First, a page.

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As the popular saying goes, Berlin is a city that’s always in the process of becoming. That’s more true than ever for the German capital’s role as a fashion and trade show magnet this season.
This story first appeared in the June 19, 2012 issue of WWD. Subscribe Today.
Last-minute developments on the local end, ongoing jitters in the euro zone, mounting financial pressures on big and small players alike and a weather-related dip in German apparel retail sales are likely to make their mark on the upcoming Berlin Fashion Week. Nonetheless, with about 60 runway shows and presentations in the Mercedes-Benz Fashion Week Berlin tent and assorted off-site venues, fully booked editions of Bread & Butter and Premium, plus eight other trade fairs running concurrently, July 4 to 6 promises to be an action-packed three days in Berlin.
There’s change in the air, with some show organizers, designers and brands cooking up new strategies and initiatives to meet domestic as well as international challenges.
When possible, that is.
The unexpected May announcement that Berlin’s new airport would not open in June as planned scratched Panorama, Germany’s new, more volume-oriented platform, from the show list this season. The fair, set to open with 200 exhibitors at the Airport Expo Center, attempted to find temporary quarters, but faced with having to turn away a significant portion of its participants, decided to wait until next January to jump into the Berlin fray. Panorama would have significantly broadened Berlin’s brand outlook, adding midmarket and wide distribution specialists to the city’s current contemporary and streetwear focus. It would also have spread out the Berlin Fashion Week map, as the new airport is a solid 40-minute ride from the city center.
Trade visitors to Berlin will get to see enough corners and landmarks of the city as it is. In what seems to be an ongoing game of musical tents, the MBFWB show and presentation venue has been shifted farther down the Strasse des 17. Juni in Tiergarten, now nestling up against “Golden Else,” as the Siegessäule, or Victory Column, is affectionately called.
In another venue shift, Capsule is moving into the Postbahnhof off Ostbahnhof, adding another postal railway station to a fair location lineup that already includes a landmark airport, two power stations, an iconic Fifties café, the former Stasi headquarters, a sports hall and a five-star hotel literally all over town.
As for the commercial landscape, Germany’s consumers remain favorably inclined, according to the latest GFK consumer sentiment survey. In fact, May found them even more optimistic and inclined to buy than in April, and European surveys have the Germans pegged as the most buoyant on the continent, mirroring the nation’s economy. Yet another recent study by the marketing research institute Forsa countered old stereotypes by revealing the German consumer as “spontaneous,” especially when it comes to buying clothing, which leads the list of unplanned purchases.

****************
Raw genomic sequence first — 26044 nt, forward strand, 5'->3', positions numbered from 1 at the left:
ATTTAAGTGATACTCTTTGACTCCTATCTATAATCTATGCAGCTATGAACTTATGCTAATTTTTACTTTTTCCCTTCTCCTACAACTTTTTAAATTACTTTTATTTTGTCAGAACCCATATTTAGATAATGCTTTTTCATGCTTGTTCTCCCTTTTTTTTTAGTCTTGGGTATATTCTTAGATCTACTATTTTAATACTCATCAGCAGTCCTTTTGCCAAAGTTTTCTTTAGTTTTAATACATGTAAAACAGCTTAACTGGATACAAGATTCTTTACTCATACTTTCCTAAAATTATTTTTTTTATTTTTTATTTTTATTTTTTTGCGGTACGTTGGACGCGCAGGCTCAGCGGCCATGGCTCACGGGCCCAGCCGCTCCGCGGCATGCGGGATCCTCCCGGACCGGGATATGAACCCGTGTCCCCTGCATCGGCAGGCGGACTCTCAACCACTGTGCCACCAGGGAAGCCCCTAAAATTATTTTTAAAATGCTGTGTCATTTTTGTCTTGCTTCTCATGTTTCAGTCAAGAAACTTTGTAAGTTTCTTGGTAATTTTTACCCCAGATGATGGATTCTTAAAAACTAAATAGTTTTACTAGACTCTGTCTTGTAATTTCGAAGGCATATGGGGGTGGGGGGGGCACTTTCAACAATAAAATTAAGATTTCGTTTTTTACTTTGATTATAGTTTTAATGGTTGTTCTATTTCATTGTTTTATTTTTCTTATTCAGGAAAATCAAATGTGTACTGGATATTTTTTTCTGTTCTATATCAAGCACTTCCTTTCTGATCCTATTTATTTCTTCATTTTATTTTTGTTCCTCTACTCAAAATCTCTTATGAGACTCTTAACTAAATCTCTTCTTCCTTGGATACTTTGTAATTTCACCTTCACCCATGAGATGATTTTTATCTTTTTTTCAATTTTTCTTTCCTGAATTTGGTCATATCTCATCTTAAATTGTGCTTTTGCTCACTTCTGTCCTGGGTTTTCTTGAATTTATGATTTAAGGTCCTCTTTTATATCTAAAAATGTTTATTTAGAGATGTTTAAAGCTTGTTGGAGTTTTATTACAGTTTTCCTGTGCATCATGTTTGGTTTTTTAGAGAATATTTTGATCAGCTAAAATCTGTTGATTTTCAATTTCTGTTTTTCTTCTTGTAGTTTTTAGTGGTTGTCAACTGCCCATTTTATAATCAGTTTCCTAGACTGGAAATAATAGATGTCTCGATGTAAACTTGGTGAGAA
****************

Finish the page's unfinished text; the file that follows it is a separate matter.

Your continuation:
Germany’s apparel retailers, on the other hand, had strong 2011 figures to beat. Uncooperative weather lead to slight declines in May sales and most likely flat to somewhat-lower sales for the first half of 2012.
“The trade won’t be in a particularly good mood” in Berlin, predicted Jürgen Dax, director of the German Apparel Retailers Association, nonetheless adding, “but it’s not a catastrophe compared to 2010 or 2009.”
The biggest problem for the nation’s retailers is declining traffic in the stores, he said.
“Many stores are having a hard time, but others are not. There are midsized stores generating a plus, and those that communicate well with their consumers via events to bring them into the stores will profit. Still, we’ve noticed in the last few years that customers may be coming into stores less frequently, but they’ve been buying more or more expensive items,” Dax reported. “The average sales check has been higher than before.”
However, consumers are fed up with the glut of merchandise, he warned. “So perhaps we will start seeing a move toward smaller sales spaces” where retailers can create stronger and more profiled presentations.
With close to 2,500 brands converging on Berlin for fashion week, some say it’s petty to harp on those staying away. But with no-shows including Levi’s, Lee, Diesel, Replay, RL Denim & Supply, Meltin Pot and Miss Sixty, it’s hard not to react.
“First of all, I have to respect what firms decide,” commented Bread & Butter founder Karl-Heinz Müller. He suggested some brands are no longer in the position financially to take part, or are having generational conflicts.